Then you spend the next hour reiterating the professional qualities you posses – careful attention to details, reliable service, thoroughly researched advice, etc. You’re convinced that you have the know-how and abilities to provide the very best financial advice to him or her, but they choose another company. Why? Because there was a huge gap between what you said and what they experienced. Your words said, “quality and professionalism” and your environment and staff said exactly the opposite! As the saying goes, “If it looks like a duck and walks like a duck, it’s probably a duck. ”

What does a dirty bathroom have to do with sound financial advice? In this case, everything. So you can either argue the point (i. e. one has nothing to do with the other) all the way to the poor house or do whatever is necessary to create an office environment that reflects your level of professionalism.

Alternatively, your customers may continue to choose you over a competitor because you consistently deliver more product or service value that you’re not even aware of! And again, the only way to find this out for certain is to ask your repeat customers! For example, women may choose one comparable hair salon over the other because they are more careful schedulers and they never have a long wait. Presto! Instant differentiation handed to you on a silver platter!

The third, and possibly the worst, perception gap brings us back to the commodity “nowhere land”. In order to transcend this place you’ll need to force an “apples and oranges” comparison between your company and the competition. You must design, execute and communicate such significant differences between you, that it customers would be foolish to take their business anywhere else, regardless of price.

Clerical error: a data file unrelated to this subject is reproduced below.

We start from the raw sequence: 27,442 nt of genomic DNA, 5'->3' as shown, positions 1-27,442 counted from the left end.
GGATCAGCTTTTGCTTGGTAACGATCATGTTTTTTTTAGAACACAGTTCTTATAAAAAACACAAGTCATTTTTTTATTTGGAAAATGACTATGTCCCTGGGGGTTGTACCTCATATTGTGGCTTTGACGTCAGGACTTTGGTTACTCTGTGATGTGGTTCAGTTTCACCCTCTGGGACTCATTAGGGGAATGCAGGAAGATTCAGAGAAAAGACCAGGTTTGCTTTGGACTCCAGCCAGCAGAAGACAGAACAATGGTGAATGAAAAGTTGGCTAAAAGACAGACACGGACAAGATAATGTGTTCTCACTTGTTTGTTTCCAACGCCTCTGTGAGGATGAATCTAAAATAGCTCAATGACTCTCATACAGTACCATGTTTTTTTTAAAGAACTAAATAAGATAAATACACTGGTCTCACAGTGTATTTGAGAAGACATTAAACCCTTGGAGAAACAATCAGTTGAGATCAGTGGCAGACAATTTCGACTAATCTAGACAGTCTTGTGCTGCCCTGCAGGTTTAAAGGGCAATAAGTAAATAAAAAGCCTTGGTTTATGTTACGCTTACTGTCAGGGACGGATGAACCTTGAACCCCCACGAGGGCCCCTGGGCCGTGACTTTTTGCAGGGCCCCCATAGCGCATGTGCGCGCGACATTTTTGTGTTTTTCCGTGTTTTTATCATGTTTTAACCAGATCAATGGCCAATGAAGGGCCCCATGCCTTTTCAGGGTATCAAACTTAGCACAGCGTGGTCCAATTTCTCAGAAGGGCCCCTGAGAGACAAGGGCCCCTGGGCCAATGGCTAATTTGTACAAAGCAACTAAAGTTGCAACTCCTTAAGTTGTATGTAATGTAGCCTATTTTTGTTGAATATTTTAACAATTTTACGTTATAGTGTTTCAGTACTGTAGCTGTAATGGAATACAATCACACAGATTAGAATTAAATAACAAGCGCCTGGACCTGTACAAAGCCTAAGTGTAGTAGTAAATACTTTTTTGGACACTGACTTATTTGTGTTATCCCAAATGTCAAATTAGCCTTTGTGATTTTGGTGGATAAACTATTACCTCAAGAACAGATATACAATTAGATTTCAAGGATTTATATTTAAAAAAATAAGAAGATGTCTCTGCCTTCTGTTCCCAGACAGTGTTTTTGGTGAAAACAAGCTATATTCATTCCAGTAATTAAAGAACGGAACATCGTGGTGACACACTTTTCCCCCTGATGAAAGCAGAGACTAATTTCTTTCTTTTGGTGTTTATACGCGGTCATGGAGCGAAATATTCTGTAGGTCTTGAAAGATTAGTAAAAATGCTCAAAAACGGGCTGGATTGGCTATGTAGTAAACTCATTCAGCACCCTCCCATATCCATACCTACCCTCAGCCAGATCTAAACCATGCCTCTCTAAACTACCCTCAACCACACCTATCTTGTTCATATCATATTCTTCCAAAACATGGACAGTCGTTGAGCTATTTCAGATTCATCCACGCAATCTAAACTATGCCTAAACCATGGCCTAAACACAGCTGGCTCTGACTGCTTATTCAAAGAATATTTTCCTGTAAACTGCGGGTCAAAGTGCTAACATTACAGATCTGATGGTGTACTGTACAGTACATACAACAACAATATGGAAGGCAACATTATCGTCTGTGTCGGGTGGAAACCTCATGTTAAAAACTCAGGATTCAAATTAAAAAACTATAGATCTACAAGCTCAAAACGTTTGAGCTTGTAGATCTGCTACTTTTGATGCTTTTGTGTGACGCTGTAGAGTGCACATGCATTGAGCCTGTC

Caution! Do not confuse think that you can accomplish “differentiation” by drumming up false, but clever, promises. You should never underestimate consumer, they are not stupid. One of the quickest ways to destroy your business is to communicate value you cannot deliver.

For instance, I recently went to a local retailer that advertised their open hours as Monday through Friday for 8 am-5pm. When I arrived at 2pm the door was locked, the lights were out … no one home. Annoyed, I grabbed my cell phone and dialed the telephone posted on their sign. Instead of reaching a real, live human being my call was “answered” by a machine, with the greeting, “Hello and thank you for calling company X where customer service is our # 1 priority. ” (If customer service is there #1 priority, I’d hate to experience numbers 2 and 3!) And the bottom line is that it does not matter whether they really believe and/or deliver exceptional customer service most of the time… because my total, albeit brief, experience with this business was unsatisfactory.

Tip: You cannot advertise your way to superior performance. If you choose to tell the public how wonderful you are… make yourself wonderful first.

Mary Eule specializes in helping small and medium-sized businesses get and keep profitable customers. Formerly a Fortune 500 marketing executive; founder of two successful small businesses and award-winning speaker, Ms. Eule is President of Strategic Marketing Advisors, LLC. and co-author of a new book, “Mandatory Marketing: Small Business Edition". She has a BA in Journalism/English from the University of Maryland and earned her a master’s degree in marketing from Johns Hopkins University. Log onto her website: http://www.StrategicMarketingAdvisors.com for free articles, newsletter and helpful marketing tools, tips and templates… and/or to purchase the book.